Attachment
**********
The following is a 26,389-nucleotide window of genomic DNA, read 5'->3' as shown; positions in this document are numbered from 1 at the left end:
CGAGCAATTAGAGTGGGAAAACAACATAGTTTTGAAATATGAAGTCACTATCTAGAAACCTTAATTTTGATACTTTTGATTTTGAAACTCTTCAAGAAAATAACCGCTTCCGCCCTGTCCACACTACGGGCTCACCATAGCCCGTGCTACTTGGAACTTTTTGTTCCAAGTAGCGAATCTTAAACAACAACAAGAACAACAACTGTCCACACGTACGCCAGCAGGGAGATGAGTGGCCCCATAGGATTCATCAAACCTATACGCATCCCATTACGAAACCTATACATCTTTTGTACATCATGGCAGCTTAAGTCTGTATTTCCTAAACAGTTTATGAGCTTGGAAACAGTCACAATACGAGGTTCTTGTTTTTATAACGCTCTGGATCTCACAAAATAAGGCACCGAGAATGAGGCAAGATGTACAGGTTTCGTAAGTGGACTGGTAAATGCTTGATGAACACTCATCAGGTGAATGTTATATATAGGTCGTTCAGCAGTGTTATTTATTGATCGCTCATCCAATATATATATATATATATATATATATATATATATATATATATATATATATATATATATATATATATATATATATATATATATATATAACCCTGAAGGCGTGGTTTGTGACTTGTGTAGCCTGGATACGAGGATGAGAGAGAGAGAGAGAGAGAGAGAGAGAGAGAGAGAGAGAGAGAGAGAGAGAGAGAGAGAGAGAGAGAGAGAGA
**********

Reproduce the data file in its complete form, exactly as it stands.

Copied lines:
The following is a 26,389-nucleotide window of genomic DNA, read 5'->3' as shown; positions in this document are numbered from 1 at the left end:
CGAGCAATTAGAGTGGGAAAACAACATAGTTTTGAAATATGAAGTCACTATCTAGAAACCTTAATTTTGATACTTTTGATTTTGAAACTCTTCAAGAAAATAACCGCTTCCGCCCTGTCCACACTACGGGCTCACCATAGCCCGTGCTACTTGGAACTTTTTGTTCCAAGTAGCGAATCTTAAACAACAACAAGAACAACAACTGTCCACACGTACGCCAGCAGGGAGATGAGTGGCCCCATAGGATTCATCAAACCTATACGCATCCCATTACGAAACCTATACATCTTTTGTACATCATGGCAGCTTAAGTCTGTATTTCCTAAACAGTTTATGAGCTTGGAAACAGTCACAATACGAGGTTCTTGTTTTTATAACGCTCTGGATCTCACAAAATAAGGCACCGAGAATGAGGCAAGATGTACAGGTTTCGTAAGTGGACTGGTAAATGCTTGATGAACACTCATCAGGTGAATGTTATATATAGGTCGTTCAGCAGTGTTATTTATTGATCGCTCATCCAATATATATATATATATATATATATATATATATATATATATATATATATATATATATATATATATATATATATATATATATATATATAACCCTGAAGGCGTGGTTTGTGACTTGTGTAGCCTGGATACGAGGATGAGAGAGAGAGAGAGAGAGAGAGAGAGAGAGAGAGAGAGAGAGAGAGAGAGAGAGAGAGAGAGAGAGAGAGAGA